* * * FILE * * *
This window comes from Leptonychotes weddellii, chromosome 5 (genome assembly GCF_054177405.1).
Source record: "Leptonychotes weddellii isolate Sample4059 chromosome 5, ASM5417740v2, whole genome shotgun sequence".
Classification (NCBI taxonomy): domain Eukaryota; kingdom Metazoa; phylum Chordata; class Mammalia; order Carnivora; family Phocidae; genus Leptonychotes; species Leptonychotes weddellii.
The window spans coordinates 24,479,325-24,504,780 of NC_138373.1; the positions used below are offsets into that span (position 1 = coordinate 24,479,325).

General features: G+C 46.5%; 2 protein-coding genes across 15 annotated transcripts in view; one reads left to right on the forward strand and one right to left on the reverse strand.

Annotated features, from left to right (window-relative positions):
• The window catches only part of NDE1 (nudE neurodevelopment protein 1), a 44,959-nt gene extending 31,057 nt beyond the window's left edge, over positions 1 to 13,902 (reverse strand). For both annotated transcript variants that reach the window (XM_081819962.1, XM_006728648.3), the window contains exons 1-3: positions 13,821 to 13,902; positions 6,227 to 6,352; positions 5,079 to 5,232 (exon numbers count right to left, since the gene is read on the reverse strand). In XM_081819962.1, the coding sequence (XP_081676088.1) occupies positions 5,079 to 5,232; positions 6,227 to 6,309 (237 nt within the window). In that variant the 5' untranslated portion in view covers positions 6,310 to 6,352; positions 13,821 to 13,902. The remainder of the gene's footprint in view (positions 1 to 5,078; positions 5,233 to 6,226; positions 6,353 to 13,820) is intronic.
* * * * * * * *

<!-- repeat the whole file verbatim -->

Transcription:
This window comes from Leptonychotes weddellii, chromosome 5 (genome assembly GCF_054177405.1).
Source record: "Leptonychotes weddellii isolate Sample4059 chromosome 5, ASM5417740v2, whole genome shotgun sequence".
Classification (NCBI taxonomy): domain Eukaryota; kingdom Metazoa; phylum Chordata; class Mammalia; order Carnivora; family Phocidae; genus Leptonychotes; species Leptonychotes weddellii.
The window spans coordinates 24,479,325-24,504,780 of NC_138373.1; the positions used below are offsets into that span (position 1 = coordinate 24,479,325).

General features: G+C 46.5%; 2 protein-coding genes across 15 annotated transcripts in view; one reads left to right on the forward strand and one right to left on the reverse strand.

Annotated features, from left to right (window-relative positions):
• The window catches only part of NDE1 (nudE neurodevelopment protein 1), a 44,959-nt gene extending 31,057 nt beyond the window's left edge, over positions 1 to 13,902 (reverse strand). For both annotated transcript variants that reach the window (XM_081819962.1, XM_006728648.3), the window contains exons 1-3: positions 13,821 to 13,902; positions 6,227 to 6,352; positions 5,079 to 5,232 (exon numbers count right to left, since the gene is read on the reverse strand). In XM_081819962.1, the coding sequence (XP_081676088.1) occupies positions 5,079 to 5,232; positions 6,227 to 6,309 (237 nt within the window). In that variant the 5' untranslated portion in view covers positions 6,310 to 6,352; positions 13,821 to 13,902. The remainder of the gene's footprint in view (positions 1 to 5,078; positions 5,233 to 6,226; positions 6,353 to 13,820) is intronic.